My mother's side is half German. My grandmother was even known to mutter German words when she was a little grumpy. I didn't eat spaetzle, however, until my first visit to Germany, in 2012. It was early December, and I was there for the first snow of the year. Spaetzle was the perfect way to warm up after long walks through the snowy city. Later in that visit, at a favorite cafe in Berlin, I had a really amazing dish where dandelion greens were paired with gnocchi. The bitter greens cut through the richness and provided the most pleasing counterpoint to the doughy bites of gnocchi. Later, in my home kitchen in Oregon, I figured out how to make spaetzle, and then tried out the pairing with dandelion greens. I'm very pleased to share the recipe now. I hope you have a chance to make it this late winter, as the cold and short days stretch on but the dandelion greens appear.
- 2 cups all-purpose flour (you can substitute up to 1/2 cup “flavor flour” successfully– rye and spelt work particularly well)
- 2 tablespoons toasted and roughly-ground caraway seeds
- lots of cracked black pepper
- 7 large eggs
- 1/4 cup milk
- 1 tbsp butter
- 2 tbsp flour
- 1 cup whole milk
- 1 1/2 cups of soft white cheese, grated
- smudge of mustard
- + one other cheese of your choosing, to go on top before baking
- 1 bunch dandelion greens
- olive oil
- the soured cream:
- store-bought short tub of sour cream
- (or make your own—combine 1 cup cream with 1 tbsp buttermilk; leave out, covered, for 2 1/2 days. creme fraiche on the tangier side)
- 1 tbsp toasted and roughly-ground caraway seeds
- generous cracking of black pepper
To make the spaetzle:
Toast the caraway seeds in a dry pan until fragrant. Pound them with a mortar and pestle until ground finely. Set aside at least a teaspoon for the sour cream.
Start with the flour in a mixing bowl, incorporate the ground caraway seeds and black pepper, then make a well in the center. Crack all the eggs in a separate bowl, mix thoroughly (but don't beat heavily) with a fork, then pour into the well. Start to mix with a spatula, then pour in the milk as you go to make a smooth batter. If it seems to get too gummy or thick, thin out with a little water or more milk. The consistency should really be rather like pancake batter.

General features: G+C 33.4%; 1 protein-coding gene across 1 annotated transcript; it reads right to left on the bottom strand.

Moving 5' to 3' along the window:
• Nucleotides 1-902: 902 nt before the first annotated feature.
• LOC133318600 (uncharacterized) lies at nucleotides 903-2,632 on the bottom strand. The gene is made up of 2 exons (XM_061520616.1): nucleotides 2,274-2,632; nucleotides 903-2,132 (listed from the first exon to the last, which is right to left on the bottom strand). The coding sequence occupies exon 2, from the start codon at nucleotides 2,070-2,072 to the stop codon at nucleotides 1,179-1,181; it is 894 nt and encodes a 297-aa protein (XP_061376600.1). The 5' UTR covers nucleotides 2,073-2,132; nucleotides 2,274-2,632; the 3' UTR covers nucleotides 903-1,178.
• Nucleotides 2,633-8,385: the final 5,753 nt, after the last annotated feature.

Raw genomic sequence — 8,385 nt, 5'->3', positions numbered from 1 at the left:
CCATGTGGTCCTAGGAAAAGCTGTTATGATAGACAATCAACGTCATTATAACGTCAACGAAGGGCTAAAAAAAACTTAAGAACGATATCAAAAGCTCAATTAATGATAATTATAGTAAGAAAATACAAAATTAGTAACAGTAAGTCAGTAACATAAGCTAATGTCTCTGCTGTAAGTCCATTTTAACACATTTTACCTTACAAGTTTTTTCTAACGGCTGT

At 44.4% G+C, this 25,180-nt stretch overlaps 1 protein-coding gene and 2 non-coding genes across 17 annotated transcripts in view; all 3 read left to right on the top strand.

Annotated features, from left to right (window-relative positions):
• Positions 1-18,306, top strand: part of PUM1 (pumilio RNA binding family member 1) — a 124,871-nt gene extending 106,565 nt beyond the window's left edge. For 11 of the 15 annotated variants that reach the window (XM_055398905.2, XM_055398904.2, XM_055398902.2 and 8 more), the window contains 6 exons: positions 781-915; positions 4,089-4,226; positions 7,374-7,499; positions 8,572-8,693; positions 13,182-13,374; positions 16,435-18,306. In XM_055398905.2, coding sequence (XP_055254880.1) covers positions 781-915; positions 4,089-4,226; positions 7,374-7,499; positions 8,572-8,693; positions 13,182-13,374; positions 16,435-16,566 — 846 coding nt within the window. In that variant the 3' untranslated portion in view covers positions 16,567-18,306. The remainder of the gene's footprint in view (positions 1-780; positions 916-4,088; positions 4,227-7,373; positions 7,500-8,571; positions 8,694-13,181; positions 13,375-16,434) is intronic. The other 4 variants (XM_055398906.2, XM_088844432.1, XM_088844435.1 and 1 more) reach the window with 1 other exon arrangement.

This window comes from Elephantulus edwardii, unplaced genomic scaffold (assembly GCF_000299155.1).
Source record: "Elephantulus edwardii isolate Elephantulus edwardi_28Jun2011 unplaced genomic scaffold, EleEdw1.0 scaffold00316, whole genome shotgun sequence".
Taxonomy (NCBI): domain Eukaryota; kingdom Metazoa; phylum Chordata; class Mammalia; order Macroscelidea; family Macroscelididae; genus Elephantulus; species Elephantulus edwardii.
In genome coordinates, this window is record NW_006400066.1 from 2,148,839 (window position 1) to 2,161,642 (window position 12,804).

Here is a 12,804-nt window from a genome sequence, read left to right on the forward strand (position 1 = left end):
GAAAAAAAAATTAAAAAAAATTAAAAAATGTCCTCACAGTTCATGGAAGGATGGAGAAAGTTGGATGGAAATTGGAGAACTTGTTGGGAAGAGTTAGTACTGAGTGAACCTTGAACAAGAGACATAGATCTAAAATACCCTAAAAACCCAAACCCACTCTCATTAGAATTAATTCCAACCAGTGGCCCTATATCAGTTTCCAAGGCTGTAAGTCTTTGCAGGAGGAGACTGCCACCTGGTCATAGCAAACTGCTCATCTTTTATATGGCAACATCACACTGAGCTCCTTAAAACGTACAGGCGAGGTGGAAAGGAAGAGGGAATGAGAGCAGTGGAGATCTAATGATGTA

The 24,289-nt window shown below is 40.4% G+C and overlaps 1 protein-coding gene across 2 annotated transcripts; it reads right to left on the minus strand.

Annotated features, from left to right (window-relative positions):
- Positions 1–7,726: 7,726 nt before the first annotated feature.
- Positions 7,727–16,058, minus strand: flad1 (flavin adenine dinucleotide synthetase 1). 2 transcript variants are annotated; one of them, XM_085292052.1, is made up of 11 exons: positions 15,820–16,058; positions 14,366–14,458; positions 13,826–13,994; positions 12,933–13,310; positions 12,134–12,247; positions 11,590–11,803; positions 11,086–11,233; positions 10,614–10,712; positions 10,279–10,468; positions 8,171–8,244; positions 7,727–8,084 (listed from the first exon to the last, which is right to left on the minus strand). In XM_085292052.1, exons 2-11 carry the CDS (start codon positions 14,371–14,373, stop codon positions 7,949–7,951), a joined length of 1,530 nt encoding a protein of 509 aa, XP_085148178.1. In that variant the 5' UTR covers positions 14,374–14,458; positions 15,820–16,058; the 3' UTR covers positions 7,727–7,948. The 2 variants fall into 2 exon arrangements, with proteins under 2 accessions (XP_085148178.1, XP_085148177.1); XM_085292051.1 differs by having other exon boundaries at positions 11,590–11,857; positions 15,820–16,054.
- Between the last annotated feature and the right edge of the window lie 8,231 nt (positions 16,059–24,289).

In a third mixing bowl (your largest), get an ice bath ready to receive the cooked spaetzle.
Bring a pot of salted water to a boil. Take a small scoop (less than a ladle will hold) of the batter and put it in your colander with holes big enough for batter to drop through in little dots. With a flexible spatula, push and scrape the dough over the bottom of the colander so that tiny nubbins of dough fall through and into the water. When your scoop of batter has gone through (you may have to pause once or twice to stir the pot of spaetzle so they don't stick together), which should be after 1 1/2 to 3 minutes of cooking time (you will know when they are ready, as they rise to the surface and the outsides tighten), remove with a spider strainer. Drop into the ice bath. Stir lightly, and let them settle.
When all the dough has been used and you have an ice bath full of spaetzle, pass through another colander like you've finished making packaged spaghetti, discarding the ice water and getting as much moisture off the spaetzle as you can. Place into a buttered baking dish and let rest.
To make the sauce:
Take a tablespoon of butter, melt it in a small saucepan, toss in 2 tablespoons of flour, whisk together, lower heat and cook till the roux starts to color slightly. Add one cup of whole milk and whisk again to incorporate the flour/butter. Continue whisking at medium high heat until the mixture starts to thicken, then return to low. Add approximately 1 1/2 cups of soft white cheese (havarti, swedish farmer’s cheese, fontina, something like that). Stir until melted and incorporated into the sauce. Season with a little mustard and salt.
Pour the sauce over the spaetzle, tossing to coat. Top with another cheese of your choosing in patterns over the dish. Bake at 350° until it resembles a finished dish of macaroni and cheese (approximately 30-45 minutes).
To finish, prep the sour cream and cook the greens:
Stir the reserved ground caraway seeds and several crackings of black pepper into the sour cream. Season with salt or a touch of lemon juice if it seems like it needs something else.
When the spaetzle is all ready to serve, wash a bunch of dandelion greens under the sink, then toss directly into a wok, large cast iron, or small soup pot. Cook on medium-high until the color has intensified and they've wilted. Season with salt. Break some of them up if you like and toss with a mild oil to help them glisten and not stick together. Season further with lemon juice or a few drops of white wine vinegar.
In a bowl, artfully arrange the dandelion greens, add some spaetzle, throw in a bit of flaky salt (and maybe a small dollop of fine mustard), then top with a large serving of the caraway seed and black pepper soured cream.